For a year, Jennifer Napper watched her health deteriorate. Dealing with a divorce and ailing parents, insomnia set in. She was exhausted, sad and couldn’t concentrate. Eventually, she lost the ability do the job she’s held for over 25 years.
“Fortunately, I have a compassionate employer,” said Napper. “They knew something was wrong. And towards the end of August I was completely fried.”
Napper consulted her GP, who immediately diagnosed her with reactive depression so severe it prevented her from working.
In the meantime, she filed a disability claim with her private insurer, Empire Life.
“They called and said: ‘we’re going do a telephone interview with you,'” said Napper. “I said: ‘ok that’s fine.’ I agreed to that. I did the interview and during the interview, I was told by the claim adjuster who was on the phone: ‘cancer patients work, depression does not make you totally disabled.’
But Montreal psychologist, Dr. Camillo Zacchia, told Global News that simply isn’t true.
“Some people are so severely depressed they don’t get out of bed, they don’t shower, they don’t wash themselves, and so on,” said Zacchia. “So it can be extremely debilitating.”
Still, the insurer denied her claim.
They said they reached that decision after their medical consultant discussed the matter with Napper’s doctor.
In one letter sent in December, Empire Life stated that Napper did not meet the definition of ‘total disability’ as contained in her policy.
However, based on the definition in her benefits booklet, Napper doesn’t understand how that could be.
“They have everything in their hands: they have the money, they have the lawyers, and they know you’re just a regular person,” said Napper.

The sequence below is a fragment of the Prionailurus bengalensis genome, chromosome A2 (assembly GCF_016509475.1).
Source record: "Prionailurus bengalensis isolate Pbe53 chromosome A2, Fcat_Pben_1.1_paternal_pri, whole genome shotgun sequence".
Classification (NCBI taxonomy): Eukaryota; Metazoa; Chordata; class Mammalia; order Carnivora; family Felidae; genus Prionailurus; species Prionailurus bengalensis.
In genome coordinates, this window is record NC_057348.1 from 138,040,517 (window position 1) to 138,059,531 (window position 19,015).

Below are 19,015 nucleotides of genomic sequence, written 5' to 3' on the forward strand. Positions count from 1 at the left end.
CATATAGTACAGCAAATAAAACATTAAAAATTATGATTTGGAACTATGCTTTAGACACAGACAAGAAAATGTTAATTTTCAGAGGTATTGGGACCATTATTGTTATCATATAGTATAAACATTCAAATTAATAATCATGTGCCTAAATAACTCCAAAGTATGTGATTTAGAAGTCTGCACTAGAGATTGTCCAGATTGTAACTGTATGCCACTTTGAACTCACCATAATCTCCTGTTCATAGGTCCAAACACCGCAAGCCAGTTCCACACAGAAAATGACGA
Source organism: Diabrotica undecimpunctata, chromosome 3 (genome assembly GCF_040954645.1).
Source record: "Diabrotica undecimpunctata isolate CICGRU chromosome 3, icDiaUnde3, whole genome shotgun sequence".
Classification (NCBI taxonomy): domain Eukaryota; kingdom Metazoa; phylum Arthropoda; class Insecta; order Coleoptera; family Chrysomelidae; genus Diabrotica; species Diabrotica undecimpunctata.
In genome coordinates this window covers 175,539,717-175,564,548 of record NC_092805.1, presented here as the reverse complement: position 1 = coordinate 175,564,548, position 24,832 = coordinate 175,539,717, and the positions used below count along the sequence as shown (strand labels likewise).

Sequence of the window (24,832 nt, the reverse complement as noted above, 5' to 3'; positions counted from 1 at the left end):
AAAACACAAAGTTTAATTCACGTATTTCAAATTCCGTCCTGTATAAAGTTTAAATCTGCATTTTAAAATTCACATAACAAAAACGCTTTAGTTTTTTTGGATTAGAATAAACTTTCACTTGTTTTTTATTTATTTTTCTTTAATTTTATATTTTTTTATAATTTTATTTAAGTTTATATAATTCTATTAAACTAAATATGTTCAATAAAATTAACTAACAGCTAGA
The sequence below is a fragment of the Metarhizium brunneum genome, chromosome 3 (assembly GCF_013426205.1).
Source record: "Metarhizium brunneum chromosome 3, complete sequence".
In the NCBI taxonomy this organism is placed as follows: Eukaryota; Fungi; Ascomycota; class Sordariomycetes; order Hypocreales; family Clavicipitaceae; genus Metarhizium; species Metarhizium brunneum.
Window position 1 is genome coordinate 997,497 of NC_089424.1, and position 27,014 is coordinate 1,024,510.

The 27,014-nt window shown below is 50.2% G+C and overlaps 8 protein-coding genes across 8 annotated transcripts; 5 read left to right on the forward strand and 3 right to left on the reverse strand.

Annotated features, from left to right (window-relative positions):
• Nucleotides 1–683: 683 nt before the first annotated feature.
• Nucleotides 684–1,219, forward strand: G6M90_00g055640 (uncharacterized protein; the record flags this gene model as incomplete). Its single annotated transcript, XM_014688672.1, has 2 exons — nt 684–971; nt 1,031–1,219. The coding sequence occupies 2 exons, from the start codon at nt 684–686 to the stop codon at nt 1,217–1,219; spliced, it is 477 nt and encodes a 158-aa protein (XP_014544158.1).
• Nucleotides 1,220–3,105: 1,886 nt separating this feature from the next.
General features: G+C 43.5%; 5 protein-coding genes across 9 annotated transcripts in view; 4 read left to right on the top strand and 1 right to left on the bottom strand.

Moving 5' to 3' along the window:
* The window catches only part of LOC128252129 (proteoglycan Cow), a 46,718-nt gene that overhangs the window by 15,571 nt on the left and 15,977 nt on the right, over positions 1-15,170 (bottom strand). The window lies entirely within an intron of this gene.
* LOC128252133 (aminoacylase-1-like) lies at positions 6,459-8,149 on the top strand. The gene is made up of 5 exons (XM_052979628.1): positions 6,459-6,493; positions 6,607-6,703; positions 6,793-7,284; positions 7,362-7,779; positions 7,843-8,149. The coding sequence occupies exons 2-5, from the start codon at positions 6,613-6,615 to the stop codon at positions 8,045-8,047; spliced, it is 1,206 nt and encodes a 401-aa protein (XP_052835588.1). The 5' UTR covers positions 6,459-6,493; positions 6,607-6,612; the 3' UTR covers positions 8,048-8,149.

Global News reached out to Empire Life, who issued the following statement: “We review the information of every claim thoroughly before making a decision. In situations where we determine a disability claim is not eligible, we encourage and refer the claimant to have their case reviewed by an independent third party.”
However, Napper said she was told by two independent third parties that it could take anywhere between six months and a year for them to even look at her file — time she simply doesn’t have.
Napper hasn’t had any income for almost six months. By the end of February, her savings will be depleted.
“I don’t understand how a company who takes your money monthly, charges you the premiums, you pay them faithfully, and then they actually can bankrupt you,” she said.
Since December, Napper is being followed by psychiatrists at the Douglas Mental Health Institute, who confirmed her sick leave as well as a diagnosis of major depressive disorder with severe anxiety.
All of this was sent to Empire Life.
“The last therapist said: ‘we can’t start treating you until we get this rectified, because this is keeping you up at night.'”
Napper has now appealed to the federal and provincial health ministers, as well as her local politicians, in the hopes that someone, somewhere, will come through for her.